Your first frost date (or first fall frost) marks the end of the growing season for most plants. Some vegetables like kale, spinach, kohlrabi, cabbage, radishes, and beets will all survive a light frost, but all your summer vegetables will die.

Knowing this date is important for three reasons:

1. You can look at the time between your last frost in spring and first frost in fall and determinate how many days of growing you have. This will let you know if you have enough time in the season to grow vegetables that take a long time to mature. For instance, some winter squash varieties can take over 100 days from transplanting until they’re ready to harvest. If your growing season is relatively short, that means you need to plant those vegetables earlier to guarantee a harvest.

2. If you know your first frost date, you can determine when to plant a fall crop. For example, I love growing kohlrabi, but I’ve noticed I get more success if it grows in the fall. Based on my first frost date and the variety that I prefer to grow (Early Purple Vienna Kohlrabi) I know that if I sow seeds in the middle of July, I’ll have enough time to grow a crop of kohlrabi for a harvest in October.

3. Some plants need to be planted in the fall and go dormant in winter before they can grow in spring. This includes all your flower bulbs and garlic. Garlic and most flower bulbs, for example, should be planted within a few weeks to a month of your average first frost date.

“Average frost dates are approximate, and the actual frost date may vary year by year.”

Other Important Temperatures to Remember

Although tomatoes, peppers, eggplants, cucumbers, etc. will die if left out in a frost, that doesn’t mean they can be planted outside as soon as the risk of frost has passed. A lot of fruiting vegetables are best transplanted after temperatures stay above 50°F (10°C). If night temperatures drop down to a few degrees above freezing, that can stunt the growth of these cold-sensitive vegetables.

For some other vegetables, like beans, not only are they frost tender, they also need warmer temperatures for the seeds to germinate properly and the sprouts to grow. Beans need a minimum soil temperature of 60°F (15.6°C) to avoid germination issues, and sprout best when soil is at least 70°F (21.1°C). Some gardeners will cover the ground with clear plastic after sowing beans so the soil stays warm until the sprouts emerge.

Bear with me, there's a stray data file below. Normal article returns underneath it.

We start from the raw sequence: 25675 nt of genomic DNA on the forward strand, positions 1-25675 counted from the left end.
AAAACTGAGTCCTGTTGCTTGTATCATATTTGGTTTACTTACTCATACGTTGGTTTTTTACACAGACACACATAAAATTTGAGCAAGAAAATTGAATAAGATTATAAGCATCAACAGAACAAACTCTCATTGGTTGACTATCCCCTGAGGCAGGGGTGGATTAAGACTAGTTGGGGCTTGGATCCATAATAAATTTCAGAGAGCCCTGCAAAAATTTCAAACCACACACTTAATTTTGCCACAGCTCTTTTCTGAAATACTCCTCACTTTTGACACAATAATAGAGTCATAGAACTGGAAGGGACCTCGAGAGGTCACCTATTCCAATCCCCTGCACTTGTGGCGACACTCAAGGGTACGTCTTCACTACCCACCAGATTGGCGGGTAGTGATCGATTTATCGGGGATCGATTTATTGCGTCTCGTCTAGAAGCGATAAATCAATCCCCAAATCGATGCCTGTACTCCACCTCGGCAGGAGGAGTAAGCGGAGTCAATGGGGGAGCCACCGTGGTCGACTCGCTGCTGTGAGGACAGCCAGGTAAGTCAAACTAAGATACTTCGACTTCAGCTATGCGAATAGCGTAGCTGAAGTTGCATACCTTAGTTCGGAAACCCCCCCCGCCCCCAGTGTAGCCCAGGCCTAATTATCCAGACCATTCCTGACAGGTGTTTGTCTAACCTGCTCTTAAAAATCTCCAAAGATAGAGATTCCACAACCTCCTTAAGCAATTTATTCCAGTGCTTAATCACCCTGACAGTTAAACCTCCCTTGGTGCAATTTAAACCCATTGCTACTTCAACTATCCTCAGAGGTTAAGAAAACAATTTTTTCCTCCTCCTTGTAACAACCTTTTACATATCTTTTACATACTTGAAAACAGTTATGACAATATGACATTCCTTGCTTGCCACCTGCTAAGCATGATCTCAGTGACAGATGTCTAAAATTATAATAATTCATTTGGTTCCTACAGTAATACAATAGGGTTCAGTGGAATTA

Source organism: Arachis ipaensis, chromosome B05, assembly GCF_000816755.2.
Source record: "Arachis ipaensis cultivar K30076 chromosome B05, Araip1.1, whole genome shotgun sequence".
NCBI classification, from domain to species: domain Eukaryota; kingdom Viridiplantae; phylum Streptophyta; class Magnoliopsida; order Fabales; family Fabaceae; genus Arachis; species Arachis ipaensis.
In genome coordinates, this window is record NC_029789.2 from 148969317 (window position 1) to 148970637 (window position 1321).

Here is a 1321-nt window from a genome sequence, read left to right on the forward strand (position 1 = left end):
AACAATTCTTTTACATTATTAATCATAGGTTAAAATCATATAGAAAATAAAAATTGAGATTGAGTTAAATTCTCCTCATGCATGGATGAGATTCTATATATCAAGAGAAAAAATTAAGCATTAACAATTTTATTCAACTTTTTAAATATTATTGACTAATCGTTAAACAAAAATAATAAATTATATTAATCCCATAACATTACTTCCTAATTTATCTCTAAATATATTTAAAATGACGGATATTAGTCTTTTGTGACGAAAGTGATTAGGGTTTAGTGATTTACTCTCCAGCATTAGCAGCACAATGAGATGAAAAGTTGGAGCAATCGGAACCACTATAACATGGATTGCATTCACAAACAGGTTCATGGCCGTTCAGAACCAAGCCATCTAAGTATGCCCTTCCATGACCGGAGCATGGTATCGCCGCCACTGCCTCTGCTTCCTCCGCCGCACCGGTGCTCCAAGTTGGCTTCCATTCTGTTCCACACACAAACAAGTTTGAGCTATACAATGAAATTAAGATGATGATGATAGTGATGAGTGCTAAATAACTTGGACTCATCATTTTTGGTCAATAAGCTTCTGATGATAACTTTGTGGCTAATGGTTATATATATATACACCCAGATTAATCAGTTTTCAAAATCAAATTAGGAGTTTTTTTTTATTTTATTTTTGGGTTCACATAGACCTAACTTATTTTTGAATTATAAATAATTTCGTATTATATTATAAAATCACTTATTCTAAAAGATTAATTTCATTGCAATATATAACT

How to Find Your Frost Dates (With Examples)

There are several resources you can use to find your frost dates. I use the Farmer’s Almanac and Dave’s Garden.

Just type in your city and state, or zip code, and you will get the results. If you don’t find your city, use the frost dates for the closest city in your area.

If you just need a quick search for your frost dates, use the Farmer’s Almanac, which bases its numbers on a 30% probability of a light frost (28°F/-2.2°C).

If you want more detailed data, use Dave’s Garden. You can find the probability of frost on each day from 10% to 90%, and for light, moderate, and heavy killing frosts.

Example on the Farmer’s Almanac:

Looking for frost dates in Chicago, you can see that the last spring frost is on April 29, and first fall frost is on October 12. This is based on a 30% chance of frost.

Example on Dave’s Garden:

Again, looking at Chicago, we can now that there is a very high (90%) chance of a spring frost on April 10, and a very low (10%) chance of frost on May 10. Similarly, Chicagoans can expect their first light frost sometime between September 28 (low chance) to October 28 (high chance). Heavy frosts are more likely to come in late October through November.